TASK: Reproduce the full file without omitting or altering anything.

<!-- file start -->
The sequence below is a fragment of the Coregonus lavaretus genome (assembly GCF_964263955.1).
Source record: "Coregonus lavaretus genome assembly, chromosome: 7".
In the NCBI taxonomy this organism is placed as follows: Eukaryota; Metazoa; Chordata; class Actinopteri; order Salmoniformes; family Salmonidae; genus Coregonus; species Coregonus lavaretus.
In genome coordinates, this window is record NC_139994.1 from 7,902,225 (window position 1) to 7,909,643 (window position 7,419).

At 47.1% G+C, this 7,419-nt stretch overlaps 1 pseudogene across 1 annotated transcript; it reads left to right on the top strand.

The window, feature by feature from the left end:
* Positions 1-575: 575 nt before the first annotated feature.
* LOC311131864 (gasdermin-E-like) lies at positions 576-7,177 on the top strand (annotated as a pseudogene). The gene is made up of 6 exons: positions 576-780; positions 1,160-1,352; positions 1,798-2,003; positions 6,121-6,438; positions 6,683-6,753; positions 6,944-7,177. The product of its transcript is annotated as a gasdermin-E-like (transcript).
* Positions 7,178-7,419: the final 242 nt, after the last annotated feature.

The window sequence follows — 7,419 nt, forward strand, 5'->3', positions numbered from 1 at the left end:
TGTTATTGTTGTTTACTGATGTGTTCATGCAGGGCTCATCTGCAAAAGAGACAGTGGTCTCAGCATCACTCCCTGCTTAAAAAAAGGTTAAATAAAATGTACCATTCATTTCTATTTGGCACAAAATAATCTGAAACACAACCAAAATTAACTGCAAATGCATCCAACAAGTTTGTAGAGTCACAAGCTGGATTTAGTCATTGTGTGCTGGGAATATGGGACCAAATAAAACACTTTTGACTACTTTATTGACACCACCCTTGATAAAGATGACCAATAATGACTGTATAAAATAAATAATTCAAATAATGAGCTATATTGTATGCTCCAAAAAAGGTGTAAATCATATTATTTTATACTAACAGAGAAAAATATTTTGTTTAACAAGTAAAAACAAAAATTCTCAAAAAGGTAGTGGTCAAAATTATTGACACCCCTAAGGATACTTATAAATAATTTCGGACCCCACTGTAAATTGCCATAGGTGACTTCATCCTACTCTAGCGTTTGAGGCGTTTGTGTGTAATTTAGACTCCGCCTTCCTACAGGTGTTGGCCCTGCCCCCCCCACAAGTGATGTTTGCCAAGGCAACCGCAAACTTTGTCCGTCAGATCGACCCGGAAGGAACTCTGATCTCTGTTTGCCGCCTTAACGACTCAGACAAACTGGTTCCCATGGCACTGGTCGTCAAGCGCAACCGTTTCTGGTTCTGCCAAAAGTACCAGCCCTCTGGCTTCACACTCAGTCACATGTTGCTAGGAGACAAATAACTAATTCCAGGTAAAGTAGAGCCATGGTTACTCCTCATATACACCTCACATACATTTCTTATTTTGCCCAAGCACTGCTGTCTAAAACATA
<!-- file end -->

The sequence below is a fragment of the Coregonus lavaretus genome (assembly GCF_964263955.1).
Source record: "Coregonus lavaretus genome assembly, chromosome: 7".
In the NCBI taxonomy this organism is placed as follows: Eukaryota; Metazoa; Chordata; class Actinopteri; order Salmoniformes; family Salmonidae; genus Coregonus; species Coregonus lavaretus.
In genome coordinates, this window is record NC_139994.1 from 7,902,225 (window position 1) to 7,909,643 (window position 7,419).

At 47.1% G+C, this 7,419-nt stretch overlaps 1 pseudogene across 1 annotated transcript; it reads left to right on the top strand.

The window, feature by feature from the left end:
* Positions 1-575: 575 nt before the first annotated feature.
* LOC311131864 (gasdermin-E-like) lies at positions 576-7,177 on the top strand (annotated as a pseudogene). The gene is made up of 6 exons: positions 576-780; positions 1,160-1,352; positions 1,798-2,003; positions 6,121-6,438; positions 6,683-6,753; positions 6,944-7,177. The product of its transcript is annotated as a gasdermin-E-like (transcript).
* Positions 7,178-7,419: the final 242 nt, after the last annotated feature.

The window sequence follows — 7,419 nt, forward strand, 5'->3', positions numbered from 1 at the left end:
TGTTATTGTTGTTTACTGATGTGTTCATGCAGGGCTCATCTGCAAAAGAGACAGTGGTCTCAGCATCACTCCCTGCTTAAAAAAAGGTTAAATAAAATGTACCATTCATTTCTATTTGGCACAAAATAATCTGAAACACAACCAAAATTAACTGCAAATGCATCCAACAAGTTTGTAGAGTCACAAGCTGGATTTAGTCATTGTGTGCTGGGAATATGGGACCAAATAAAACACTTTTGACTACTTTATTGACACCACCCTTGATAAAGATGACCAATAATGACTGTATAAAATAAATAATTCAAATAATGAGCTATATTGTATGCTCCAAAAAAGGTGTAAATCATATTATTTTATACTAACAGAGAAAAATATTTTGTTTAACAAGTAAAAACAAAAATTCTCAAAAAGGTAGTGGTCAAAATTATTGACACCCCTAAGGATACTTATAAATAATTTCGGACCCCACTGTAAATTGCCATAGGTGACTTCATCCTACTCTAGCGTTTGAGGCGTTTGTGTGTAATTTAGACTCCGCCTTCCTACAGGTGTTGGCCCTGCCCCCCCCACAAGTGATGTTTGCCAAGGCAACCGCAAACTTTGTCCGTCAGATCGACCCGGAAGGAACTCTGATCTCTGTTTGCCGCCTTAACGACTCAGACAAACTGGTTCCCATGGCACTGGTCGTCAAGCGCAACCGTTTCTGGTTCTGCCAAAAGTACCAGCCCTCTGGCTTCACACTCAGTCACATGTTGCTAGGAGACAAATAACTAATTCCAGGTAAAGTAGAGCCATGGTTACTCCTCATATACACCTCACATACATTTCTTATTTTGCCCAAGCACTGCTGTCTAAAACATA